This week, I finished two books and also got a job as a secretary in a law office, along with two writing gigs. I've been feeling a bit homesick while transitioning to the new routine, but it's good to have landed a job.

What I Finished This Week: 


The Night Has Claws & The Night Is Found by Kat Kruger (Magdeburg Trilogy #2 & 3)
The best werewolf trilogy I've read so far. Kruger has done her research on the mythology and created an intricate world of werewolf politics and cultures. Check out my book review and Q&A with the author! Kruger knows her stuff.


Also:

Feel free to enter in this raffle to win a digital copy of the entire Magdeburg Trilogy by Kat Kruger :):

Thursday, July 10, 2014

Blog Tour: Q&A with Kat Kruger


Welcome to this stop of the Take a Walk on the Wilds Side blog tour, celebrating the upcoming release of The Night Is Found by Kat Kruger. Read my review here (hint: I loved it!). 

Today we will be featuring a Q&A with the author behind this suspenseful werewolf trilogy. Say hi to Kat Kruger!

Kat Kruger, author of The Magdeburg Trilogy

Q&A with Kat Kruger

Q: From the references to old werewolf cases in the books, it's clear that you did your werewolf lore research prior to creating the Magdeburg Trilogy. How did you decide which folklore/pop culture elements or "rules" of werewolves to keep in your own mythos?

A: I'm a big fan of the genre and werewolves in general so the research came fairly easily. The challenge for me was more in making the scientific connections and pushing the boundaries of paranormal into the realm of scifi. For the most part I re-interpreted the rules. Anything that could be explained scientifically I kept, whereas anything that was more along the magical line of thinking I discarded as superstition. When I wrote The Magdeburg Trilogy, my rationale behind the world was to ground it in reality to make it as believable as possible. 

Q: I notice that you pay a lot of attention to the power dynamics within groups and relationships. Did you model certain relationships after observations of particular human relationships or are the relationship dynamics based off of wolf mates and packs? I'm curious about what your process is. 

A: I didn't consciously model the relationships after ones from my real life. That's not to say there aren't some similarities when I look back on the way my characters interact with each other though!

When I wrote these characters I definitely had an idea of how I wanted to approach the power dynamics. The born werewolves versus bitten humans have different behaviour patterns because they're different species.

Connor starts off as an outsider to both groups because he's a hybrid. Although he muddles his way through the relationships it's kind of par for the course because he's always been a bit of a lone wolf.

Madison is a human who went through the trauma of being attacked and bitten by her ex-boyfriend Josh. Theirs is probably the most complex of all the relationships because Connor appears at a time when Madison is mentally ready to let go of Josh but doesn't quite know how.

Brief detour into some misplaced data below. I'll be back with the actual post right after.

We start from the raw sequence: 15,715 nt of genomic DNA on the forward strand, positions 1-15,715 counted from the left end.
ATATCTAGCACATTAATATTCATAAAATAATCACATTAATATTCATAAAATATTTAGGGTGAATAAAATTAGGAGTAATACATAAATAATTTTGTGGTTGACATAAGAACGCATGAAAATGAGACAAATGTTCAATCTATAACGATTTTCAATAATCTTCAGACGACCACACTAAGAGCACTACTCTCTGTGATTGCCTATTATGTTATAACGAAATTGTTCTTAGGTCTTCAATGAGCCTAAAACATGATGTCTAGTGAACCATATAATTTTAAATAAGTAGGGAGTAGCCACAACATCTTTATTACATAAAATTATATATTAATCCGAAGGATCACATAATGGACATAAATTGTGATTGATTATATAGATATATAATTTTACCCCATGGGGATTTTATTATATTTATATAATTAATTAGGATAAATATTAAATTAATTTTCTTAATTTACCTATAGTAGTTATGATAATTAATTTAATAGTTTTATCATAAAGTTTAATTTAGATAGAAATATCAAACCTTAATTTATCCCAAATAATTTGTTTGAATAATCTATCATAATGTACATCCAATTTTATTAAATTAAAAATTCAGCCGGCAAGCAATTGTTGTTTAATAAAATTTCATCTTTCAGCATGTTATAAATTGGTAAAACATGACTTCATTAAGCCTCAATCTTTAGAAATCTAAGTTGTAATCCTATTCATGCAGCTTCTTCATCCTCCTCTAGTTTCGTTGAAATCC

Amara is a bit emotionally detached because I based the born werewolves on a scifi theory that Neanderthals evolved into werewolves. Some evidence points to Neanderthals lacking in the social capacity of humans and I sort of went with that. That said, her romance with Arden is based more on wolf mates.

With Arden, it was more straightforward for me to write his relationship with Connor. (SPOILER ALERT) Arden is actually half-human so he has a combination of alpha wolf aggression and pent-up human emotion that makes him more volatile than the rest of his pack mates.

Q: Who was your favorite werewolf while growing up? And now?

A: Growing up it was Etienne of Navarre from the movie Ladyhawke. Now I'd pick Cole St. Clair from Maggie Stiefvater's Shiver trilogy.

Q: This isn't directly related to your novel but I'm curious about your perspective as a writer. What's your take on the portrayals of werewolves in Twilight, who seemed to be concentrated into the Native American community as opposed to the more ethnically diverse werewolf population in your series? 

A: I'm going to be a nerd about it and say that from my perspective technically the "werewolves" in Twilight are shape-shifters who can take on any form so I don't include them as part of werewolf lit per se. That nerdiness aside, as a species overall I think werewolves would be diverse like humans and dogs. Having grown up in Toronto, I was always surrounded by a diverse population. It just comes naturally to me to think in these terms so naturally that's how the Magdeburg werewolves appear. 

While I appreciate the fact that Myers was open enough to include minority group representation in a paranormal world, there's actually diversity within the Native American community itself that I don't think was fully explored in that series. Pretty much every culture on Earth has some kind of werewolf folklore and there's some cool Native American lore that could have been expanded a bit more in depth. But, like I said, I think of Twilight as more of a vampire & shape-shifter series so I can't really criticize it for not exploring diversity among its werewolves.

Q: Do you own a wolf-like dog? What pets do you own (if any)? 

A: No, but I wish I did! I had a senior rescue wire-haired dachshund named Chili Dog but he passed away a couple of years ago. One day I'd like a big wolfy dog like a Belgian Shepherd or Tamaskan. I'll probably name him/her after one of Arden & Amara's kids.
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Thanks for reading! Hope you enjoyed meeting the mastermind behind this addition to werewolf lore. And now, a giveaway!

Giveaway (courtesy of Fierce Ink Press) of a digital copy of the entire Magdeburg Trilogy!

a Rafflecopter giveaway